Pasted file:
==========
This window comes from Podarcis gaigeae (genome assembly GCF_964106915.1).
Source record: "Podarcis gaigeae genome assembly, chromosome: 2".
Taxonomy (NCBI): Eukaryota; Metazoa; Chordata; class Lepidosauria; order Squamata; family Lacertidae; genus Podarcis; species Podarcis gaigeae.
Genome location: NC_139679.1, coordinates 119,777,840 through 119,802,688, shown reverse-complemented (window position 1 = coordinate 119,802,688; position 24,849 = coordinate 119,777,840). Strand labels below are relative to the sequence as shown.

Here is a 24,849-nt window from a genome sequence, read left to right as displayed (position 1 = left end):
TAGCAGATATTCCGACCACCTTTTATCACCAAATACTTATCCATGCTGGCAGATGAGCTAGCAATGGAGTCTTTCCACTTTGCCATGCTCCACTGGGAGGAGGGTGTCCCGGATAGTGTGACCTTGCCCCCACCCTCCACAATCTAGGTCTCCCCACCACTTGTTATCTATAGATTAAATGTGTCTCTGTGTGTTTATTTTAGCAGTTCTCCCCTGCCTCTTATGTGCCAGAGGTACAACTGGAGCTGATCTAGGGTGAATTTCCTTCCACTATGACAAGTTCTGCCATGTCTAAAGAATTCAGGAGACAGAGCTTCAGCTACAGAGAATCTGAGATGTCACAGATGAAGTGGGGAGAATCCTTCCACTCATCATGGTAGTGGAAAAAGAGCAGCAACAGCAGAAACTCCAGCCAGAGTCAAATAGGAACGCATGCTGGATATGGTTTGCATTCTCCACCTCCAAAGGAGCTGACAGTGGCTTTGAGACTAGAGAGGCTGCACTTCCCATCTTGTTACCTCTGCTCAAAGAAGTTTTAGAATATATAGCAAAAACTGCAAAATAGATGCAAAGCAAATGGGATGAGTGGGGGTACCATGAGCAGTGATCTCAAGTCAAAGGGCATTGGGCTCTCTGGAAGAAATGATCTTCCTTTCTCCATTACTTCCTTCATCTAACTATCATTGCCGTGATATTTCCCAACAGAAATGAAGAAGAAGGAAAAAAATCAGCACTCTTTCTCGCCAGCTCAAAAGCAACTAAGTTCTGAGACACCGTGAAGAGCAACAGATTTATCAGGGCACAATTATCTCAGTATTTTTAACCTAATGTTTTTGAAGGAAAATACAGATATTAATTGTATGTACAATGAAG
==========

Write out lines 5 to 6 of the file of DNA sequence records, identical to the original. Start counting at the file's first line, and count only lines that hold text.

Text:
Here is a 24,849-nt window from a genome sequence, read left to right as displayed (position 1 = left end):
TAGCAGATATTCCGACCACCTTTTATCACCAAATACTTATCCATGCTGGCAGATGAGCTAGCAATGGAGTCTTTCCACTTTGCCATGCTCCACTGGGAGGAGGGTGTCCCGGATAGTGTGACCTTGCCCCCACCCTCCACAATCTAGGTCTCCCCACCACTTGTTATCTATAGATTAAATGTGTCTCTGTGTGTTTATTTTAGCAGTTCTCCCCTGCCTCTTATGTGCCAGAGGTACAACTGGAGCTGATCTAGGGTGAATTTCCTTCCACTATGACAAGTTCTGCCATGTCTAAAGAATTCAGGAGACAGAGCTTCAGCTACAGAGAATCTGAGATGTCACAGATGAAGTGGGGAGAATCCTTCCACTCATCATGGTAGTGGAAAAAGAGCAGCAACAGCAGAAACTCCAGCCAGAGTCAAATAGGAACGCATGCTGGATATGGTTTGCATTCTCCACCTCCAAAGGAGCTGACAGTGGCTTTGAGACTAGAGAGGCTGCACTTCCCATCTTGTTACCTCTGCTCAAAGAAGTTTTAGAATATATAGCAAAAACTGCAAAATAGATGCAAAGCAAATGGGATGAGTGGGGGTACCATGAGCAGTGATCTCAAGTCAAAGGGCATTGGGCTCTCTGGAAGAAATGATCTTCCTTTCTCCATTACTTCCTTCATCTAACTATCATTGCCGTGATATTTCCCAACAGAAATGAAGAAGAAGGAAAAAAATCAGCACTCTTTCTCGCCAGCTCAAAAGCAACTAAGTTCTGAGACACCGTGAAGAGCAACAGATTTATCAGGGCACAATTATCTCAGTATTTTTAACCTAATGTTTTTGAAGGAAAATACAGATATTAATTGTATGTACAATGAAG